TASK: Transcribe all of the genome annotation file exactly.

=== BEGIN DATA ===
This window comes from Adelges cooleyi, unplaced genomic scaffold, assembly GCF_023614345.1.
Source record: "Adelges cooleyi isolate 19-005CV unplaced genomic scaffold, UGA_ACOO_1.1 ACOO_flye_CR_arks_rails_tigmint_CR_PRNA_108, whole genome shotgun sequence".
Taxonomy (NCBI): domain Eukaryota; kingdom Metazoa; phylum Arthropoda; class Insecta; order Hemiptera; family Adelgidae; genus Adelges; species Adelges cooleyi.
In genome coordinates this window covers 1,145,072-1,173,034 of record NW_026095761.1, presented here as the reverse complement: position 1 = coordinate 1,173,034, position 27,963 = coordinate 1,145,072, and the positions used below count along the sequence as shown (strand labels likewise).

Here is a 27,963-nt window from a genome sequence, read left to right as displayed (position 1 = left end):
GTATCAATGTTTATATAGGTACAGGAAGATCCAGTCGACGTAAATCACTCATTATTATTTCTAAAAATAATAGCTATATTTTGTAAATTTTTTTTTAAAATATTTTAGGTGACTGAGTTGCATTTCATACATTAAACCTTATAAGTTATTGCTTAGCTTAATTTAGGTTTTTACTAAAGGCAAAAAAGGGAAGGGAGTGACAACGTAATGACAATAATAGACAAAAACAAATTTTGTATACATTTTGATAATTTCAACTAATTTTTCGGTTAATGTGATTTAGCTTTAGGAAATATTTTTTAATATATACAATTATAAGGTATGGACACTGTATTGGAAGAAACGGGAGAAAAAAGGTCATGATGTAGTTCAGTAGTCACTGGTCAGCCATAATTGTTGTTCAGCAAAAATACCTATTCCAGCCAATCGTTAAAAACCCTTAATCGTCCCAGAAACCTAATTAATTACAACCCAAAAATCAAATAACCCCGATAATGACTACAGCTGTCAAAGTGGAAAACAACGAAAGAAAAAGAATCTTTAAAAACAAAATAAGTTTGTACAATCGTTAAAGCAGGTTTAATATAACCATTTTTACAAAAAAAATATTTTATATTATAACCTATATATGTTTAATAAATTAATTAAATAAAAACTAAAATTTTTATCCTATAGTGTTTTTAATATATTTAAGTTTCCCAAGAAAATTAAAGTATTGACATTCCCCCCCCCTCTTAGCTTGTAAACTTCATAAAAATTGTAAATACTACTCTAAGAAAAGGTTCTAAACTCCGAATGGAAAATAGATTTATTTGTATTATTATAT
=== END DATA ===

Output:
This window comes from Adelges cooleyi, unplaced genomic scaffold, assembly GCF_023614345.1.
Source record: "Adelges cooleyi isolate 19-005CV unplaced genomic scaffold, UGA_ACOO_1.1 ACOO_flye_CR_arks_rails_tigmint_CR_PRNA_108, whole genome shotgun sequence".
Taxonomy (NCBI): domain Eukaryota; kingdom Metazoa; phylum Arthropoda; class Insecta; order Hemiptera; family Adelgidae; genus Adelges; species Adelges cooleyi.
In genome coordinates this window covers 1,145,072-1,173,034 of record NW_026095761.1, presented here as the reverse complement: position 1 = coordinate 1,173,034, position 27,963 = coordinate 1,145,072, and the positions used below count along the sequence as shown (strand labels likewise).

Here is a 27,963-nt window from a genome sequence, read left to right as displayed (position 1 = left end):
GTATCAATGTTTATATAGGTACAGGAAGATCCAGTCGACGTAAATCACTCATTATTATTTCTAAAAATAATAGCTATATTTTGTAAATTTTTTTTTAAAATATTTTAGGTGACTGAGTTGCATTTCATACATTAAACCTTATAAGTTATTGCTTAGCTTAATTTAGGTTTTTACTAAAGGCAAAAAAGGGAAGGGAGTGACAACGTAATGACAATAATAGACAAAAACAAATTTTGTATACATTTTGATAATTTCAACTAATTTTTCGGTTAATGTGATTTAGCTTTAGGAAATATTTTTTAATATATACAATTATAAGGTATGGACACTGTATTGGAAGAAACGGGAGAAAAAAGGTCATGATGTAGTTCAGTAGTCACTGGTCAGCCATAATTGTTGTTCAGCAAAAATACCTATTCCAGCCAATCGTTAAAAACCCTTAATCGTCCCAGAAACCTAATTAATTACAACCCAAAAATCAAATAACCCCGATAATGACTACAGCTGTCAAAGTGGAAAACAACGAAAGAAAAAGAATCTTTAAAAACAAAATAAGTTTGTACAATCGTTAAAGCAGGTTTAATATAACCATTTTTACAAAAAAAATATTTTATATTATAACCTATATATGTTTAATAAATTAATTAAATAAAAACTAAAATTTTTATCCTATAGTGTTTTTAATATATTTAAGTTTCCCAAGAAAATTAAAGTATTGACATTCCCCCCCCCTCTTAGCTTGTAAACTTCATAAAAATTGTAAATACTACTCTAAGAAAAGGTTCTAAACTCCGAATGGAAAATAGATTTATTTGTATTATTATAT